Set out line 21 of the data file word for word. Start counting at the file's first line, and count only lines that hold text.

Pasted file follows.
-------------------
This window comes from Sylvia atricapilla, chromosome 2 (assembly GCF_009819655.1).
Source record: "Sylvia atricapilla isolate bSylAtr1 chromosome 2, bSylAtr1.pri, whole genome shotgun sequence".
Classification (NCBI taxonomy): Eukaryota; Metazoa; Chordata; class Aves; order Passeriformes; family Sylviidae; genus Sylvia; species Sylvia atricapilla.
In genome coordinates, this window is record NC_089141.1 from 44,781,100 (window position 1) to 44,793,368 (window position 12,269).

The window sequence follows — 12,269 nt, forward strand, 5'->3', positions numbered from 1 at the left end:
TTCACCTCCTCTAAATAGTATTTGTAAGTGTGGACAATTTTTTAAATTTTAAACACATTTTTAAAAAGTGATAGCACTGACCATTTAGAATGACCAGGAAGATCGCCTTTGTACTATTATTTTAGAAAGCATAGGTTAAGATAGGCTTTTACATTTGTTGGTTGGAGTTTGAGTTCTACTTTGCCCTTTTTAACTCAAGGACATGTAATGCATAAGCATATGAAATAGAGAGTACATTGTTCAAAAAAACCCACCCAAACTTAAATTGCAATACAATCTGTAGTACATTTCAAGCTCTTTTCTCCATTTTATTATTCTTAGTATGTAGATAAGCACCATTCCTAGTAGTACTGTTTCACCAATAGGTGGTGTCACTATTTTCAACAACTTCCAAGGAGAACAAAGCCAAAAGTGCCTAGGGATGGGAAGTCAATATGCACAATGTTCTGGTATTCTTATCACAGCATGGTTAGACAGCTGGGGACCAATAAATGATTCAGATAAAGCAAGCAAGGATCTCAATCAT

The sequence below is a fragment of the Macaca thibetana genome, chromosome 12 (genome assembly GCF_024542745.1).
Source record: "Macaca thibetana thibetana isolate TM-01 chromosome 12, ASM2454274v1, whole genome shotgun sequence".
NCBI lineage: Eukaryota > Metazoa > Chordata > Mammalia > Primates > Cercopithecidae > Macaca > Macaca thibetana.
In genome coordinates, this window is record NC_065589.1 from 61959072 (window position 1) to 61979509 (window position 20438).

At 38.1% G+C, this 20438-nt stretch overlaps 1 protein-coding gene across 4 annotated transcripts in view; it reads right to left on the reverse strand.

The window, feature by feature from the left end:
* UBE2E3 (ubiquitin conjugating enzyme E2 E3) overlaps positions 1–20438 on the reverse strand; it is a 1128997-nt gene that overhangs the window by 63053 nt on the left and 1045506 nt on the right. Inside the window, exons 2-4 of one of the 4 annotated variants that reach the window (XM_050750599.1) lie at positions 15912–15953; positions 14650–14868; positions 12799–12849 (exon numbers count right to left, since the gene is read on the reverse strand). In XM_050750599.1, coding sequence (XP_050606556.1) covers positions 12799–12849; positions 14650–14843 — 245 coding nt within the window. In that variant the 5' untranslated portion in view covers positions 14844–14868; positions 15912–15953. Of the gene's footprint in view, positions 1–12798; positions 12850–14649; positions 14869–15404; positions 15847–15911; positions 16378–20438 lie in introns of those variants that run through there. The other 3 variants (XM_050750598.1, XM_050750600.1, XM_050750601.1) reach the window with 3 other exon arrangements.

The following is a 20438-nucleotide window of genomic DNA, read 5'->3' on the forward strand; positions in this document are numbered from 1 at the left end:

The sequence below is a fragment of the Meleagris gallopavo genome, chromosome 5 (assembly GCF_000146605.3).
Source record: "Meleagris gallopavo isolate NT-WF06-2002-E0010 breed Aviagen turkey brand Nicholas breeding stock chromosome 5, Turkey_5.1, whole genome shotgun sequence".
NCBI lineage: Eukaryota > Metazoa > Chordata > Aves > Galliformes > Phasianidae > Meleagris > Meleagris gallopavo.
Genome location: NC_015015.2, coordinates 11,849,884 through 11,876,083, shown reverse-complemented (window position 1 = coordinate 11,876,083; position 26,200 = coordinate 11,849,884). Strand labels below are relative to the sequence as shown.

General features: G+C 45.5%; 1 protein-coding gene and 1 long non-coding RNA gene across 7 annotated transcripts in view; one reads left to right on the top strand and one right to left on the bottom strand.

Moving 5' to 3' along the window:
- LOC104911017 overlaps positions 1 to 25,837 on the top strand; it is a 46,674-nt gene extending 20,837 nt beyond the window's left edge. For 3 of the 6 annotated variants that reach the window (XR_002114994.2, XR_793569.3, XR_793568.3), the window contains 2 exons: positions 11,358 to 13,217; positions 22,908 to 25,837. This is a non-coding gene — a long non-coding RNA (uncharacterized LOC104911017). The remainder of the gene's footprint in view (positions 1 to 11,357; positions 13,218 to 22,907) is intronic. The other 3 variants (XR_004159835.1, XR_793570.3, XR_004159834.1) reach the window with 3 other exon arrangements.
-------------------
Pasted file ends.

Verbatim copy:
- LOC104911017 overlaps positions 1 to 25,837 on the top strand; it is a 46,674-nt gene extending 20,837 nt beyond the window's left edge. For 3 of the 6 annotated variants that reach the window (XR_002114994.2, XR_793569.3, XR_793568.3), the window contains 2 exons: positions 11,358 to 13,217; positions 22,908 to 25,837. This is a non-coding gene — a long non-coding RNA (uncharacterized LOC104911017). The remainder of the gene's footprint in view (positions 1 to 11,357; positions 13,218 to 22,907) is intronic. The other 3 variants (XR_004159835.1, XR_793570.3, XR_004159834.1) reach the window with 3 other exon arrangements.